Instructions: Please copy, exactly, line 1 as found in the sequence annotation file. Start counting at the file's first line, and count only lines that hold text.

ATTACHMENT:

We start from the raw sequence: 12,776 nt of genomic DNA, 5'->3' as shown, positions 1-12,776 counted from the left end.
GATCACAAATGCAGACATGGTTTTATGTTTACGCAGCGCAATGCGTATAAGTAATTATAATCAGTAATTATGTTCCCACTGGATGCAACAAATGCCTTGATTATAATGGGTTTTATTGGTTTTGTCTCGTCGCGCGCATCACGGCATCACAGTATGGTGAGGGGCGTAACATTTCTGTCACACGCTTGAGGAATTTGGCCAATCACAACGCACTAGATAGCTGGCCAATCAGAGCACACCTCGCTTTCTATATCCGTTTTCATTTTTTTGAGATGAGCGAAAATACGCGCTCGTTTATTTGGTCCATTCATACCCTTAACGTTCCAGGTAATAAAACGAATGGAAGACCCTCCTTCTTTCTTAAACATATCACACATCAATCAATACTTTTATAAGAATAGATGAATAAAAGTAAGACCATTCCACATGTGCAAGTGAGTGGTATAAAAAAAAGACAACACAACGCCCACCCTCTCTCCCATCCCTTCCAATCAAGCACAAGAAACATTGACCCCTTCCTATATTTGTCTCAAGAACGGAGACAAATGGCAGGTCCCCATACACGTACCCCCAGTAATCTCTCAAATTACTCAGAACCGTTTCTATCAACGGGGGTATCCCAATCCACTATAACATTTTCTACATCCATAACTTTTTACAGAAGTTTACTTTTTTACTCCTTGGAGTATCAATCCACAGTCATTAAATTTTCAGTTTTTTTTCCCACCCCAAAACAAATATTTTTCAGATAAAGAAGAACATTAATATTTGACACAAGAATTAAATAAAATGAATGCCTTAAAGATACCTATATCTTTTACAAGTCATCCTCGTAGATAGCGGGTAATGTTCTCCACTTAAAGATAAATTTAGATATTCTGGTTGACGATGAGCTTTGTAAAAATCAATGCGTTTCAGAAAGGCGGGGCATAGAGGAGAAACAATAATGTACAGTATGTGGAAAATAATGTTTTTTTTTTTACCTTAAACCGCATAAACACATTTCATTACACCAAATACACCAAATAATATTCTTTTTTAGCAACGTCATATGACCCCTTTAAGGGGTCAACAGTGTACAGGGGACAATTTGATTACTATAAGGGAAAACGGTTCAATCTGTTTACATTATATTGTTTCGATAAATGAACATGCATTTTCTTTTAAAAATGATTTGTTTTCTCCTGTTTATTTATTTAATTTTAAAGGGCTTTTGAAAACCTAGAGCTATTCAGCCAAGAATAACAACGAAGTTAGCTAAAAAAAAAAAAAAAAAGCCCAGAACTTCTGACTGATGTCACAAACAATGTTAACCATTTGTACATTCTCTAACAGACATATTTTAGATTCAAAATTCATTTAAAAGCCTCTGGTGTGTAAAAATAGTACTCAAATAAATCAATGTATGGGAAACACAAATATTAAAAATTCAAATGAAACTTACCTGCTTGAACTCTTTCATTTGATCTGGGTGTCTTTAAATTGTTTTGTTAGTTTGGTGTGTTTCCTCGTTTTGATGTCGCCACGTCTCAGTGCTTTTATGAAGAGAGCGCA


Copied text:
We start from the raw sequence: 12,776 nt of genomic DNA, 5'->3' as shown, positions 1-12,776 counted from the left end.